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*Egon Schiele, Frank Whitford

Marc Chagall – A Painter of Childhood

1 Mar

I have a childlike heart. (Sappho, Fragments)

Marc Chagall, I and the Village, 1911

Marc Chagall is the painter of childhood memories and dreams. It is hard to place his art into a specific art movement, or divide it into distinct phases. His paintings sometimes seem as if they all belong to one great psychedelic puzzle because they are connected with the same motifs that reappear again and again, regardless of the year the painting was made in. Harshness of poverty and ugliness of mud of Chagall’s little village of Vitebsk is magically transformed in his canvases into a mythical land of little cottages with cute small windows, streets where one can hear the melodies of the village fiddlers joyously dancing on roofs bathed in moonlight, vibrantly coloured cows, milkmaids and reapers, dark blue sky littered with stars is the only place where lovers find abode, love makes you feel like you’re flying into the clouds, and boyish crushes and dreams are whispered solely to the moon when the cows, roosters and hens are sleeping in silence. Innocence, cheerfulness, whimsicality, everything-is-possible mood pervades his canvases. It’s everyday reality, with its ugliness and banality, seen through pink glasses, similar to the worlds that Gabriel Garcia Márquez has created in his writings. Chagall uses paint instead of words, but portrays the similar fantasy world where colours transition softly one to another, like two cheeks touching tenderly, from white to red, blue to white, the transitions are as velvety soft as the border between dreams and reality is when one first opens one’s eyes in the morning and through tired flickering eyelashes sees rays of sunlight coming through the window.

Marc Chagall, Over the town, 1918

This is the world seen through the eyes of a gentle and dreamy boy whose great scope of imagination enabled him to escape the dreariness of his surroundings and to walk forever on the tightrope between the real world and the world of daydreams. Chagall is the Dreamer who took up painting, a Peter Pan amongst artists; a boy who refused to grow up and forever carried a light of childhood that shone through his kind blue eyes like a firefly shines in warm summer dusks in the mysterious corners of the garden. When Bella spoke of his eyes, she said they were strange, almond-shaped, and “blue as if they’d fallen straight out of the sky”. It’s that light from within and a stubborn faithfulness to the world of daydreams and memories of his little village that made his transcend the poverty, wars and ugliness of his own everyday reality. His tender love for Bella, his memories and childlike naivety and curiosity all fed into his art. In these poetic visions of his provincial desolation, logic makes no sense so you may throw it into the rubbish bin and you may do the same with the perspective and proportions. In “Over the Town”, Marc and Bella are flying over the picturesque village that looks as if it came out of a Russian fairy tale with wooden cottages and fences that stretch on and on, like rainbows, as the two are flying towards their castle on a cloud.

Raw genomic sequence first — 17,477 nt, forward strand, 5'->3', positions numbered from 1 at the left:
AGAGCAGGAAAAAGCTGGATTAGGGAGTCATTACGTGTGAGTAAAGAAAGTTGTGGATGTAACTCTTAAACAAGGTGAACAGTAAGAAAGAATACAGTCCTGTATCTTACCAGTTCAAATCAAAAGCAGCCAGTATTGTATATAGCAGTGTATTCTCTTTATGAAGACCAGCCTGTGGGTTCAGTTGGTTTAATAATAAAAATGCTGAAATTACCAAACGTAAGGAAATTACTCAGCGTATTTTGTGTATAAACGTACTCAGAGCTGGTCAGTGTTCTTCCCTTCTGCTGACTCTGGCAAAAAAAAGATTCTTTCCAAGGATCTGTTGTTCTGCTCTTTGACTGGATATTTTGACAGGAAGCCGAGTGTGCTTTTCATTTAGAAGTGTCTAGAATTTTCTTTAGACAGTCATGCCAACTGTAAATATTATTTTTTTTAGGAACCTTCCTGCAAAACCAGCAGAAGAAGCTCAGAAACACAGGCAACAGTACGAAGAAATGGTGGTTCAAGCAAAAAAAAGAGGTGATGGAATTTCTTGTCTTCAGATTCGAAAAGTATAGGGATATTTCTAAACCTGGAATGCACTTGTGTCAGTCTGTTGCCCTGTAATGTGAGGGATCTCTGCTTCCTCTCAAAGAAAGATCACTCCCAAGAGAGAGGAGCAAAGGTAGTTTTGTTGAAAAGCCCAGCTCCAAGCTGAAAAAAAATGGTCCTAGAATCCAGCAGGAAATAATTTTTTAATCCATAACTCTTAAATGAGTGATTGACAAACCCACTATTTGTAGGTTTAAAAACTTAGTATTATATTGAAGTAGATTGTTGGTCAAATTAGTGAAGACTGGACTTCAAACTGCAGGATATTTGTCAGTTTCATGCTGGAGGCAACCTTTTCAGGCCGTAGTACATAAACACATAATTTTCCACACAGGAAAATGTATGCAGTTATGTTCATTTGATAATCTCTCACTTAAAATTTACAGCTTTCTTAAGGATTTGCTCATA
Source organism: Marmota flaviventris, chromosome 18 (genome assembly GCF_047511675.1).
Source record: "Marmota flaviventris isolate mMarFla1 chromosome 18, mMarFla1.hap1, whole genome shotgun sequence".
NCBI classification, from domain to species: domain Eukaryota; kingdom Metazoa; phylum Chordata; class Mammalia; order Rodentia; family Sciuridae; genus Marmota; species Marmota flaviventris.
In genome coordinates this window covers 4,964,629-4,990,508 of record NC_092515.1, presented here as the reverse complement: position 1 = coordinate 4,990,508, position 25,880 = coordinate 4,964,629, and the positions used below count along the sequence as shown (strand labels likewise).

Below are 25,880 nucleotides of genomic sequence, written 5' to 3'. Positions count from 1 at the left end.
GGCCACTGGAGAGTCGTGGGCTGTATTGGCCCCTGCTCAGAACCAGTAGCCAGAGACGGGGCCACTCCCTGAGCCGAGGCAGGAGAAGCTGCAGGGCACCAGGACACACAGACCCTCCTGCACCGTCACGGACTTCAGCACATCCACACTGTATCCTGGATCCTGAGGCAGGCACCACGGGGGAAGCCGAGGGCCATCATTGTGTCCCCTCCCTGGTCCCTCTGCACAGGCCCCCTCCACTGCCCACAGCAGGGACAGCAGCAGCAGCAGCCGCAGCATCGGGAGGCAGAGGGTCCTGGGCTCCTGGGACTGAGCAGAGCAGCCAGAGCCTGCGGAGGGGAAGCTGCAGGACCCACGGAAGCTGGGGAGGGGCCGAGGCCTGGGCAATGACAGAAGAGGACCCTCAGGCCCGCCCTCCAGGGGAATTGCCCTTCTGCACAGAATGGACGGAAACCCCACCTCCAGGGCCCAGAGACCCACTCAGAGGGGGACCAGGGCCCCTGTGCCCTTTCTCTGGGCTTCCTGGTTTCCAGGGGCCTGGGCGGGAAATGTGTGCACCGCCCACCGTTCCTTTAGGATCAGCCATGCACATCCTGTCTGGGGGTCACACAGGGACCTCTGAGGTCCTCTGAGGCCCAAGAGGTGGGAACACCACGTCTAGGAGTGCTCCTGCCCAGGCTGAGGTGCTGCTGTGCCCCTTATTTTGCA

Marc Chagall, The Fiddler, 1912

Don’t you remember how beautiful it was to be a child and believe in everything? I honestly believed I would one day live in a castle and wear old-fashioned dresses, and that I could be everything I want. I also remember vividly how I slowly stopped believing and through tears came to a bitter realisation, which hurt like a bee sting, that the future is actually very limited and that I will probably never be as carefree again as I was that summer when I was ten and my afternoons were spent trying to find a four-leaf clover; a quest in which I happily succeeded once. These are my thoughts at the moment, and there is no answer because time cannot be returned, childhood cannot be relived, and also there are many beautiful things about now; the flowers, the meadows, the river, have not lost their charm for me after all those years.

I just remembered something that Anais Nin said in an interview from 1972; she referred to Baudelaire’s saying that in every one of us there is a man, a woman and a child. She said the child in us never dies but goes on making fantasies, in all of us, but most wouldn’t admit it. The artists are the ones who admit it, but it takes courage to share these fantasies and dreams with the world, serve them on a plate for all to see, expose oneself, only to potentially be ridiculed or judged. So, perhaps the key to nurturing and preserving the child inside is seeing Beauty everywhere around you, being excited and captivated by little things, and to believe – because children always believe, whether it’s in fairy tales or in themselves.

For more on Chagall’s art and his years in Paris, read this.

The Night When Modigliani Stole a Stone…

5 Feb

Amedeo Modigliani, Woman’s Head, 1912, limestone